Female executives from around the globe see opportunity for their businesses going forward—and this is because of, not despite, factors such as technology growth and the presence of disruptors.

So finds KPMG’s inaugural Global Female Leaders study, which surveyed 699 female leaders from 42 countries and 14 industry sectors, in March and April. A KPMG release says 37% of respondents came from companies with more than US$500 million. 

Out of all women surveyed, 77% see technological disruption “as more of an opportunity than a threat,” the release says. Further, 51% said their companies were disruptors rather than at risk of being disrupted. 

Read: How disruption can lead to undervaluations

A majority (also 77%) were very confident about their companies’ growth potential. There was a link between expansion and innovation, with 93% planning to improve innovation processes and execution over the next three years.

When it comes to technology, most female leaders surveyed (77%) said they will increase their use of predictive data models, while more than half (58%) have already made business decisions based on “data-driven insights.” Also, 48% are comfortable with AI, blockchain, and other technologies. 


Yet, the leaders are aware of the impact of AI on employees’ jobs. Less than half (47%) say technology adoption will create more jobs than it will eliminate—that compares to 62% of CEOs who said the same in KPMG’s 2018 Global CEO Outlook, where only 15% of those surveyed were women. 

Growth expectations

In coming years, a majority of female leaders (73%) expect “top-line revenue growth” of more than 2%, while only 17% expect less. That compares to more than half (55%) of the respondents of the separate CEO survey expecting 2% or less.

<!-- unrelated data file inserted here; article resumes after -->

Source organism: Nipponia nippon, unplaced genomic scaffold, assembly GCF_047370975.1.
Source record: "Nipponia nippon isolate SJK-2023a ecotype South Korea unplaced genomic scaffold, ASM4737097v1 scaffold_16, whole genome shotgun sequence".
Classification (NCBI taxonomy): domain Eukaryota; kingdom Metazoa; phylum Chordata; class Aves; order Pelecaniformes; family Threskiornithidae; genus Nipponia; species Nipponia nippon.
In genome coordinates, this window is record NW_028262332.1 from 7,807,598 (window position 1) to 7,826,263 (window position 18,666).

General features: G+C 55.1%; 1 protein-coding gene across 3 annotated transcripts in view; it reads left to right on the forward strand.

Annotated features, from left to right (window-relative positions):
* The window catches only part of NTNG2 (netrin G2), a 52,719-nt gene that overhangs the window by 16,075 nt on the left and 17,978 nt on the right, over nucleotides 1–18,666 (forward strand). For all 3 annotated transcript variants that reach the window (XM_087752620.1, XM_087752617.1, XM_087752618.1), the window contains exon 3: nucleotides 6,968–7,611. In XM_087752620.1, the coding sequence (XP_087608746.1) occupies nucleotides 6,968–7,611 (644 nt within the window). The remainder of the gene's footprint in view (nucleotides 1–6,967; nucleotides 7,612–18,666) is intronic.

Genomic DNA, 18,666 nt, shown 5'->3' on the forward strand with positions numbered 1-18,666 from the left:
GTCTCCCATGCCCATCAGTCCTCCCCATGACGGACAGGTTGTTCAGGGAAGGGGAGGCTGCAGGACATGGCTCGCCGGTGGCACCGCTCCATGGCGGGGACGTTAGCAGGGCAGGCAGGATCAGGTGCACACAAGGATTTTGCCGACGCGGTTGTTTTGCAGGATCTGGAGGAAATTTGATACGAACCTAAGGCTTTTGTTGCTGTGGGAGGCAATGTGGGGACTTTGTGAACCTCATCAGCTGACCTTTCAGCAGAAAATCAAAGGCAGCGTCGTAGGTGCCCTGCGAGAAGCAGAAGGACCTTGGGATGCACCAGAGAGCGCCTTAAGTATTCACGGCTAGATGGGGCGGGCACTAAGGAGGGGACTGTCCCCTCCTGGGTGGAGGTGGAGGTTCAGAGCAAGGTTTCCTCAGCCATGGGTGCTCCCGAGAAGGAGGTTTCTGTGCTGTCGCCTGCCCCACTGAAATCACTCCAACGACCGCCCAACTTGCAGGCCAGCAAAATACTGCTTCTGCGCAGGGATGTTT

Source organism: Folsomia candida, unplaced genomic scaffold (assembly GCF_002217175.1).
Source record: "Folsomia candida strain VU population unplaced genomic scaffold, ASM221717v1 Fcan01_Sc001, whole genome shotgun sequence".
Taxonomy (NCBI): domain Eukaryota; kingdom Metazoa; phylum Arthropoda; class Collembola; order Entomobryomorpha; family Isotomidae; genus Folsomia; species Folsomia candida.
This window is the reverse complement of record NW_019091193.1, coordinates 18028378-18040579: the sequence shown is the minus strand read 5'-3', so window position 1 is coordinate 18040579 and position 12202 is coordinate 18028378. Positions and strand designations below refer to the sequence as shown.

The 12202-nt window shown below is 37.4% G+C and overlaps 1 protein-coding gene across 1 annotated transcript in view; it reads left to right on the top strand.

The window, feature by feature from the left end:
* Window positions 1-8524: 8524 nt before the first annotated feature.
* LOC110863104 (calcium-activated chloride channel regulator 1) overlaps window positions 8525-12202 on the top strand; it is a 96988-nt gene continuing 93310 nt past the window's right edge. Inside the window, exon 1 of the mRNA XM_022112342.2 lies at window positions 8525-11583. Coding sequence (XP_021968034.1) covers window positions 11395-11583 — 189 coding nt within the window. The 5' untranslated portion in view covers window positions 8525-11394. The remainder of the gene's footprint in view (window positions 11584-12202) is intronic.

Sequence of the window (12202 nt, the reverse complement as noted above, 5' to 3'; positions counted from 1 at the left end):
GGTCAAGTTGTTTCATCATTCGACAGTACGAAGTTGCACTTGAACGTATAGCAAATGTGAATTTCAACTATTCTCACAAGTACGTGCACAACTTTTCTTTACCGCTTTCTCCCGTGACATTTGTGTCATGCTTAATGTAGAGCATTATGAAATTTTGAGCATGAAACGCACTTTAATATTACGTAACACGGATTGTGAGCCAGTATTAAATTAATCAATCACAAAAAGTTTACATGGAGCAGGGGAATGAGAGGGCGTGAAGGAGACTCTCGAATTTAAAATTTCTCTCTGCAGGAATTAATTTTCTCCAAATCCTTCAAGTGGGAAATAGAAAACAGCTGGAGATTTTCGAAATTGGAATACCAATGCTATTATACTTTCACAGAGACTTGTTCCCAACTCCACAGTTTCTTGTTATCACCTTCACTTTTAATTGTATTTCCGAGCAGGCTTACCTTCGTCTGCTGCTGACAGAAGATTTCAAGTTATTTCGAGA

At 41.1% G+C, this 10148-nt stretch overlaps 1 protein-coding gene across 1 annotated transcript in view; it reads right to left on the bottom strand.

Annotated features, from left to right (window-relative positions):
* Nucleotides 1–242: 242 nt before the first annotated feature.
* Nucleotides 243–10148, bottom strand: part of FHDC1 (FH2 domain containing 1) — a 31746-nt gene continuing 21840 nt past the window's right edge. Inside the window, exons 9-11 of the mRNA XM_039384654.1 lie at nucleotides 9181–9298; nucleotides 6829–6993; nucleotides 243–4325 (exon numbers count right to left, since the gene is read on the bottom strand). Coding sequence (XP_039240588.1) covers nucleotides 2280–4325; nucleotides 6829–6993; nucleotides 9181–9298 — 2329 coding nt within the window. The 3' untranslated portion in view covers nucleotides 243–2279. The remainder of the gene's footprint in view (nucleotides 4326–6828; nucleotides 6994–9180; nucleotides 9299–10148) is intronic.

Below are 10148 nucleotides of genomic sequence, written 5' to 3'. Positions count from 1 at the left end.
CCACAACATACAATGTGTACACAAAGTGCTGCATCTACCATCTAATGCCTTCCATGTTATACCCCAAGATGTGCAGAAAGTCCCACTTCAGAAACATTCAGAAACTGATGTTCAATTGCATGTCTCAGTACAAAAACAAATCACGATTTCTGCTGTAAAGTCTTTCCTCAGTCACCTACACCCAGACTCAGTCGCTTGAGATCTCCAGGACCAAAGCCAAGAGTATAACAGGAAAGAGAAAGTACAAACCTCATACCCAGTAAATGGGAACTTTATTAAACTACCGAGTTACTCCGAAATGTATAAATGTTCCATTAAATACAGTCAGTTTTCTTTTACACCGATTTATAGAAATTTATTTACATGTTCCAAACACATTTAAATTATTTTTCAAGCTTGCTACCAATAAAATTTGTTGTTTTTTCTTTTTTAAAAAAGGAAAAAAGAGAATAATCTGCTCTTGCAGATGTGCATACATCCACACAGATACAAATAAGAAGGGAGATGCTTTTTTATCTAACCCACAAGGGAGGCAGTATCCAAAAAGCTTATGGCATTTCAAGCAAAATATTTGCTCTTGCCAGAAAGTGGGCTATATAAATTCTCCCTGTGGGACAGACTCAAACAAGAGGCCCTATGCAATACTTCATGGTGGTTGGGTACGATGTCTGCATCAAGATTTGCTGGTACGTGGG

To achieve growth, female leaders (45%) are prioritizing organic growth over making strategic alliances (33%).

Overall, only one-fifth (21%) of the respondents of the Global Female Leaders study said their board of directors “has an unreasonable expectation regarding return on investment related to digital transformation projects,” the release says, which compares to 55% of respondents who took part in the global CEO survey. 

Secret to success

For female executives, strong personal networks and good communication skills are must-haves, according to the new survey. 

Also, when it comes to boosting executive diversity, most of the women surveyed preferred programs that help them gain leadership skills (83%) versus mandated female leadership quotas (only 4%). 

Professional flexibility is also crucial for women, given only 28% plan to advance within their current companies.

Also read:

How gender and risk tolerance impact advice

Management’s gender doesn’t affect U.S. mutual fund performance: Morningstar

Advisors dish up details from the gender divide

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